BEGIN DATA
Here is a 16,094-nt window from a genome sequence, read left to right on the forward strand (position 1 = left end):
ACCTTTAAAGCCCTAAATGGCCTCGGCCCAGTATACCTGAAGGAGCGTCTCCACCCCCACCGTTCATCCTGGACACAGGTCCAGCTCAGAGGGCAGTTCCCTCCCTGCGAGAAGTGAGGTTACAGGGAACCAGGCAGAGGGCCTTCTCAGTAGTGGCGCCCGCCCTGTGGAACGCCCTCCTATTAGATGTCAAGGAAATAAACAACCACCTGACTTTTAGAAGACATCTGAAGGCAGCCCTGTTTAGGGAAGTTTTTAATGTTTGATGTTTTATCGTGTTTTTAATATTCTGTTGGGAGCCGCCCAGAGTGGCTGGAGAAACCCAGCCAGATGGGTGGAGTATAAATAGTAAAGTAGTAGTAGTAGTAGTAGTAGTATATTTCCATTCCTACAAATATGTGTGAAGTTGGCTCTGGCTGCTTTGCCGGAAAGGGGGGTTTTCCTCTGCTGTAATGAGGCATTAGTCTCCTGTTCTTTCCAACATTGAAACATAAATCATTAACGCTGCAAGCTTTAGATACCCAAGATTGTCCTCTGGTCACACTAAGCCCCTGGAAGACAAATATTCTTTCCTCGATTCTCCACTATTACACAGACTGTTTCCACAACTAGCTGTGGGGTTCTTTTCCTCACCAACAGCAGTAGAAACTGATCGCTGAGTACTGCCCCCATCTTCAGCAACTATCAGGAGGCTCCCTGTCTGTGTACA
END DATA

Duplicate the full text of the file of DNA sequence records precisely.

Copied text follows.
Here is a 16,094-nt window from a genome sequence, read left to right on the forward strand (position 1 = left end):
ACCTTTAAAGCCCTAAATGGCCTCGGCCCAGTATACCTGAAGGAGCGTCTCCACCCCCACCGTTCATCCTGGACACAGGTCCAGCTCAGAGGGCAGTTCCCTCCCTGCGAGAAGTGAGGTTACAGGGAACCAGGCAGAGGGCCTTCTCAGTAGTGGCGCCCGCCCTGTGGAACGCCCTCCTATTAGATGTCAAGGAAATAAACAACCACCTGACTTTTAGAAGACATCTGAAGGCAGCCCTGTTTAGGGAAGTTTTTAATGTTTGATGTTTTATCGTGTTTTTAATATTCTGTTGGGAGCCGCCCAGAGTGGCTGGAGAAACCCAGCCAGATGGGTGGAGTATAAATAGTAAAGTAGTAGTAGTAGTAGTAGTAGTATATTTCCATTCCTACAAATATGTGTGAAGTTGGCTCTGGCTGCTTTGCCGGAAAGGGGGGTTTTCCTCTGCTGTAATGAGGCATTAGTCTCCTGTTCTTTCCAACATTGAAACATAAATCATTAACGCTGCAAGCTTTAGATACCCAAGATTGTCCTCTGGTCACACTAAGCCCCTGGAAGACAAATATTCTTTCCTCGATTCTCCACTATTACACAGACTGTTTCCACAACTAGCTGTGGGGTTCTTTTCCTCACCAACAGCAGTAGAAACTGATCGCTGAGTACTGCCCCCATCTTCAGCAACTATCAGGAGGCTCCCTGTCTGTGTACA